The way to get some action is to file a complaint with you state attorney generals office and tell them that you had confidential information on your hard drive. The letter will be sent to Best Buy corporate HQ by the AGs office with a form for them to complete. The AGs track issues to see if there was any resolution (they can’t force any resoltion).. It’s amazing how quickly things get resolved when Corp HQ gets a letter from the AGs office… That’s the way it works in WA at least…

  22. Thain says:

    As a computer technician, I have to say caveat emptor for any warranty service on a laptop. Every laptop manufacturer I’ve ever worked with explicitly states that the hard drive may be formatted or replaced.

    A couple of the factories I work with will occasionally offer to send the hard drive back if they replace it so that the customer can attempt data recovery, but, technically, they are completely covered by the clause which states that the hard drive may be formatted or replaced.

    I realize how much it sucks to lose data, but I have no sympathy in this situation unless it can be proven that there was no warning that the hard drive might be lost.

  23. finalascent says:

    >As a computer technician, I have to say caveat >emptor for any warranty service on a laptop. >Every laptop manufacturer I’ve ever worked with >explicitly states that the hard drive may be >formatted or replaced.

    What the frig is so difficult about having a blanket policy of backing up every client’s PC before removing viruses, spyware, etc or installing a new hard drive?

    I do it as a matter of course, and that alone earns me a ton of gratitude and referrals.
    Get a clue techs, the DATA is the most valuable thing, not the hardware itself.

    I’m so sick of seeing signs at computer shops, “not responsible for your data.” Why do techs treat others’ information so blithely?

    What kind of crap attitude is this, “Well, backups were your responsibility – if you lost data, well then too bad…”

  24. acambras says:

    Finalascent — The crap attitude is just poor customer service, plain and simple. Berating customers, implying that they’re stupid for not backing up their files (even if they are) is not nice, and it’s not good customer service.

    I take my computer to a mom & pop repair place. Even though I’m an idiot when it come to computers, the owner/operator never scolds, berates, or condescends to me. She talks to me about what I need to do to keep my computer safe and sound (backups, for example), but she talks to me in a manner that’s appropriate and respectful. That’s why I will continue to be one of her customers, even if I pay a little more than at Best Buy.

    When you GIVE A COMPANY MONEY for goods or services, you should be treated professionally and respectfully (even if you’ve done something stupid).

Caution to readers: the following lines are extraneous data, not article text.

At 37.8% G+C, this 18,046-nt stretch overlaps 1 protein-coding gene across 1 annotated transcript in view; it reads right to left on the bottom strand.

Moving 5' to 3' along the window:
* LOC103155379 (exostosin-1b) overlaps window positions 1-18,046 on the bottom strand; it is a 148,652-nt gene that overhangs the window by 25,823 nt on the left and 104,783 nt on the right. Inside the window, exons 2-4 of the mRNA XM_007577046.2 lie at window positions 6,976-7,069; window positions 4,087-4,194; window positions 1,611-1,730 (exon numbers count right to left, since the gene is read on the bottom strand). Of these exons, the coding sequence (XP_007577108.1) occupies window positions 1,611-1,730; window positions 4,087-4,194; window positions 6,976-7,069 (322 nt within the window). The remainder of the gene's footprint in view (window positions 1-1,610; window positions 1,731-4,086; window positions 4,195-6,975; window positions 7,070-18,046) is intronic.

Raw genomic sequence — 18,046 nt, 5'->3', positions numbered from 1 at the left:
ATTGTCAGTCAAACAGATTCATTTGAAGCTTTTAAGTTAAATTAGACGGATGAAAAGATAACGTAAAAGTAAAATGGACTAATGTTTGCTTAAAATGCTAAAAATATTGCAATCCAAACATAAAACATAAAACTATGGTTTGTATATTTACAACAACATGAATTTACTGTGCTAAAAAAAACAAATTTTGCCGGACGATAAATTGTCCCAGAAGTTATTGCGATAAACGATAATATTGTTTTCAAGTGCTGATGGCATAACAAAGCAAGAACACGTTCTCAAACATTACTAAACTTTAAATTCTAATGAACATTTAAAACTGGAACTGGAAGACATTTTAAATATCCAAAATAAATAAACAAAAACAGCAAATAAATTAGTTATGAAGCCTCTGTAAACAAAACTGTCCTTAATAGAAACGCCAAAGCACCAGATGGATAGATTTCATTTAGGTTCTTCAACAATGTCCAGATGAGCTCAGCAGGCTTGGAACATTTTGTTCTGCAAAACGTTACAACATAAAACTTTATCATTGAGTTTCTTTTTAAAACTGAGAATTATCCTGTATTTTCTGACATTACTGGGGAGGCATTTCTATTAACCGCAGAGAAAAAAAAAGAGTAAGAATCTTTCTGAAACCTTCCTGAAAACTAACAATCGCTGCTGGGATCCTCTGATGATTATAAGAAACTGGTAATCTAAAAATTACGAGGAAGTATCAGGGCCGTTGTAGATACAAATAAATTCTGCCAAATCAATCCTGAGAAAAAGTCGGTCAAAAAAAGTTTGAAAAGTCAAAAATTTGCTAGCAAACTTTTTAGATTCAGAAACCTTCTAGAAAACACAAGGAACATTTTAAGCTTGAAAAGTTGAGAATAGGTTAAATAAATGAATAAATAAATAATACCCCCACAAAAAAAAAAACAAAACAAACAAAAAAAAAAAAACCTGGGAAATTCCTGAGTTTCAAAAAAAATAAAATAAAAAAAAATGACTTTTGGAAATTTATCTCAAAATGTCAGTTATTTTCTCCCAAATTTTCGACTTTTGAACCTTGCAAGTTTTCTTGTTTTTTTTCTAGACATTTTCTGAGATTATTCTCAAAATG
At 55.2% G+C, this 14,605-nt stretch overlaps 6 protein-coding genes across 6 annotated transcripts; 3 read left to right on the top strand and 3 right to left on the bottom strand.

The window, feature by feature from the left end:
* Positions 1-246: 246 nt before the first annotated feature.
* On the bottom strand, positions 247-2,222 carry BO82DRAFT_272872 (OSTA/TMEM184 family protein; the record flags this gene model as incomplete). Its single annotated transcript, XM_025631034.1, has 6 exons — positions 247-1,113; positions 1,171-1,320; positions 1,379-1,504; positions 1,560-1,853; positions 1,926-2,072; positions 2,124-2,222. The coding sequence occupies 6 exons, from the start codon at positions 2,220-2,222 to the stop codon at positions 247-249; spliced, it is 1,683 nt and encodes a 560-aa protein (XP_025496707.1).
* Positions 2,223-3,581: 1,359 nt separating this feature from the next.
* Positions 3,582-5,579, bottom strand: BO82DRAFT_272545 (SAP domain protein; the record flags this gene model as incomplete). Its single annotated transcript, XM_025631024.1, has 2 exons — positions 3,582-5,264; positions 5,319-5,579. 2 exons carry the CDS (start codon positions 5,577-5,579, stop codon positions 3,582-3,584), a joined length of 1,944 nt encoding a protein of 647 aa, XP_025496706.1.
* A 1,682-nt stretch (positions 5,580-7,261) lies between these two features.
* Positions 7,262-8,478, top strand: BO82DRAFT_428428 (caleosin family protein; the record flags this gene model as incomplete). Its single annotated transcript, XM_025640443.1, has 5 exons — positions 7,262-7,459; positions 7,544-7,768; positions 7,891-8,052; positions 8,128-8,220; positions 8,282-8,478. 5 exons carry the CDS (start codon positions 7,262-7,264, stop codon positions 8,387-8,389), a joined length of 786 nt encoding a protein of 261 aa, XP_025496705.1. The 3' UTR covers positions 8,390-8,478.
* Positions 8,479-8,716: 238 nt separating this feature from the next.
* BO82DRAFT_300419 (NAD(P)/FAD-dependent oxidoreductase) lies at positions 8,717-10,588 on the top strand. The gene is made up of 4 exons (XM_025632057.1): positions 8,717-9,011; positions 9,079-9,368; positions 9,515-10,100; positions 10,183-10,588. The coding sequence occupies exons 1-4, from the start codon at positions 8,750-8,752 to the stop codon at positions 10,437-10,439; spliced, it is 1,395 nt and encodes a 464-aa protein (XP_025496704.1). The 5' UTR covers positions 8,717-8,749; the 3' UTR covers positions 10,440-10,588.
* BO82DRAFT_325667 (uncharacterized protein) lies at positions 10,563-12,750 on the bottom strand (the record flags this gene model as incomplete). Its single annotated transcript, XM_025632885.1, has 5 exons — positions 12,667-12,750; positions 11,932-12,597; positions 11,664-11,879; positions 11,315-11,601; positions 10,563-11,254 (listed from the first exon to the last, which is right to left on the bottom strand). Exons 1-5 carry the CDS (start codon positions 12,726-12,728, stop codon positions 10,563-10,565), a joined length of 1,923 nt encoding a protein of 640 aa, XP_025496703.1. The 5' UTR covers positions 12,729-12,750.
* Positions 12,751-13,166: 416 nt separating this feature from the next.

Between Best Buy, B of A, U-Haul, Wal-Mart — (am I leaving anyone out?) I am really pissed this week!

  25. AskCars says:

    I have one of those one-button back-up hard drives and it automatically updates 3x a week after midnight along with the button itself. It is the simplest piece of computer tech I’ve ever used outside a keyboard and mouse. the only thing that kills me is you can get one twice as big for half the price a year later! DOh.
    But that should mean anyone that can afford a computer can afford one for backup purposes these days. I also store music etc on it.

  26. vyrtue77 says:

    HA HA!!! I am laughing only because I used to WORK FOR the Geek Squad, and I understand YOUR frustration as a customer to have to go through that.. It’s crazy the things I had to TELL the customers when I knew we had goofed in the first place. It was very interesting to have to go through all of that even on the problem side. I quit, not only because of abuse i was getting on the job, but because I just couldn’t stand to take advantage of the customers any longer. We charge horrendous prices as well as never owning up to problems that we caused at times. While I don’t work there anymore, I do apologize on behalf of their incompetence…

  27. Tiamat says:

    Personally I think this lady is making a big deal of something that is partially her own fault. If these files are truly so important, then you should have had them copied somewhere besides the pc, even written down on paper if need be.

    Giving all of these workers such a hard time is not needed, put yourself in their shoes. I am surprised they even offered to try and get the HDD back, technically they didn’t even have to offer that.

    It is true, that when the paperwork is signed there is a portion that says something along the lines of, if you want your data you need to back it up because there is always a chance that it may be lost.